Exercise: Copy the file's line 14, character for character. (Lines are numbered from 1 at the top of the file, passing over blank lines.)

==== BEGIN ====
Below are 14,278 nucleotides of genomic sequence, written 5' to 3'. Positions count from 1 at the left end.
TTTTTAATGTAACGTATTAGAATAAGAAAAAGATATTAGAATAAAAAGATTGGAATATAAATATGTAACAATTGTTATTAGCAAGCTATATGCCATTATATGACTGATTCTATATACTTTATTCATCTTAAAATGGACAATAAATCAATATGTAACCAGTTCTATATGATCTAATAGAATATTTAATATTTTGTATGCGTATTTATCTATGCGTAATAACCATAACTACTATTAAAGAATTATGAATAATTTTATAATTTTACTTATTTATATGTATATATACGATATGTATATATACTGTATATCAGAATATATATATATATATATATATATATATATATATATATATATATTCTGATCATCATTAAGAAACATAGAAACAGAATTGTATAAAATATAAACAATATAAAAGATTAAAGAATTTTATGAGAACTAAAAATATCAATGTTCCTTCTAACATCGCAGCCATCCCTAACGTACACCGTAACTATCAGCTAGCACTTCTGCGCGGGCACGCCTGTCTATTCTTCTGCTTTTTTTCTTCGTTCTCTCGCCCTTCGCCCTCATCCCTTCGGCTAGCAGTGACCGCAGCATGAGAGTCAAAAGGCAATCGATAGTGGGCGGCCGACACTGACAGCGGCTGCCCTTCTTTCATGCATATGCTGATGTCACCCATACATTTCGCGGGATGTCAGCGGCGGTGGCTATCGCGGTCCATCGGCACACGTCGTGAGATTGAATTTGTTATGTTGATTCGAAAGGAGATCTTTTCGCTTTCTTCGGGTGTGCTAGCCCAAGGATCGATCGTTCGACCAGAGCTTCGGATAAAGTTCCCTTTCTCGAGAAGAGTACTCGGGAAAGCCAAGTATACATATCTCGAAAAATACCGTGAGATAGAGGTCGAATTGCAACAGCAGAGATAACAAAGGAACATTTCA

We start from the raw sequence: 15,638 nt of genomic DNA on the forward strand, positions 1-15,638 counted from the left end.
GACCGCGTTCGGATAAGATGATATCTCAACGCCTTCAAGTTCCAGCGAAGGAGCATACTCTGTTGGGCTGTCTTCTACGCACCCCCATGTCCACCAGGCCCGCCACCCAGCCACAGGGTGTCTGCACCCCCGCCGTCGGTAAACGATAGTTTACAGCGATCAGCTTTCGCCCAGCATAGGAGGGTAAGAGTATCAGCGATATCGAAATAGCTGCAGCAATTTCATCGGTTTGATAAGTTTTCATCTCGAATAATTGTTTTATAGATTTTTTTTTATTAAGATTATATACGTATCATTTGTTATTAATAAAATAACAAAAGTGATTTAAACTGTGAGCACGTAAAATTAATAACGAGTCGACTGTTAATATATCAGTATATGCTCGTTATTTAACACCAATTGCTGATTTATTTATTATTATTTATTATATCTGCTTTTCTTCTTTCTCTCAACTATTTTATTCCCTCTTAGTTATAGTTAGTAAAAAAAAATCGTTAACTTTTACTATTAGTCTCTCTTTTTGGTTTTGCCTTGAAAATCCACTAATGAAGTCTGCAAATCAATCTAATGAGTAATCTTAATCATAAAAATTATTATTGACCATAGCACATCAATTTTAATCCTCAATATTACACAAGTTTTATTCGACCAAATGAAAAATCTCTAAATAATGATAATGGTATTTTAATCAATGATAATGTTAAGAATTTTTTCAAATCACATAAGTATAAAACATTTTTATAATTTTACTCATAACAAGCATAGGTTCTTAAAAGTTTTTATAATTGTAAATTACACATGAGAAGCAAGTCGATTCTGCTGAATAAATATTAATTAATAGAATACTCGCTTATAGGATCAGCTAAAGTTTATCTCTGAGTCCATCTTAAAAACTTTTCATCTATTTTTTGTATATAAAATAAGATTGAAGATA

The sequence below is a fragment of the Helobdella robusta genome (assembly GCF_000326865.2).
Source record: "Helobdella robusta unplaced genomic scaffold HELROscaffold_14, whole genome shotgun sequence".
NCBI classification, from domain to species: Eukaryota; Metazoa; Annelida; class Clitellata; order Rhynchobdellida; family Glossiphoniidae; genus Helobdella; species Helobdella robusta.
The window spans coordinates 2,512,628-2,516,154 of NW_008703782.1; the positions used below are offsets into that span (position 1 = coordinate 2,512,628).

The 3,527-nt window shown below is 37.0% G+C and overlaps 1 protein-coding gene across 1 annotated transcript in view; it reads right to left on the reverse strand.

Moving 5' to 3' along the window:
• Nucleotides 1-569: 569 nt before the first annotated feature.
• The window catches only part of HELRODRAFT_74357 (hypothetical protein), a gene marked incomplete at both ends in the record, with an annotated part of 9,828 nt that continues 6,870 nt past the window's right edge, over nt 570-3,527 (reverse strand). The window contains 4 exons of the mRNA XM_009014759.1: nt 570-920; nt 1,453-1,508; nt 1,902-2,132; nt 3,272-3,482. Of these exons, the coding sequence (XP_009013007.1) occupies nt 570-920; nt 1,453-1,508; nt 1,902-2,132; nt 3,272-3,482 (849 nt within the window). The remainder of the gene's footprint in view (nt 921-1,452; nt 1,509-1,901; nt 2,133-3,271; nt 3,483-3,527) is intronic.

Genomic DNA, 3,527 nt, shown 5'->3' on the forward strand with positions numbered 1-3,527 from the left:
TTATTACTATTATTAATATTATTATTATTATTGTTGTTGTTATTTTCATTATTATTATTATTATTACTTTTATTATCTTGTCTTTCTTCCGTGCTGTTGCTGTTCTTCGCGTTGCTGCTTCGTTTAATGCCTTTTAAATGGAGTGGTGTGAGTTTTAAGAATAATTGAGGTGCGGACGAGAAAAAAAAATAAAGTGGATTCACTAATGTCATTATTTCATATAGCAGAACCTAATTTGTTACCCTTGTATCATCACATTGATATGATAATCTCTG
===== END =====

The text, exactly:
TTATTACTATTATTAATATTATTATTATTATTGTTGTTGTTATTTTCATTATTATTATTATTATTACTTTTATTATCTTGTCTTTCTTCCGTGCTGTTGCTGTTCTTCGCGTTGCTGCTTCGTTTAATGCCTTTTAAATGGAGTGGTGTGAGTTTTAAGAATAATTGAGGTGCGGACGAGAAAAAAAAATAAAGTGGATTCACTAATGTCATTATTTCATATAGCAGAACCTAATTTGTTACCCTTGTATCATCACATTGATATGATAATCTCTG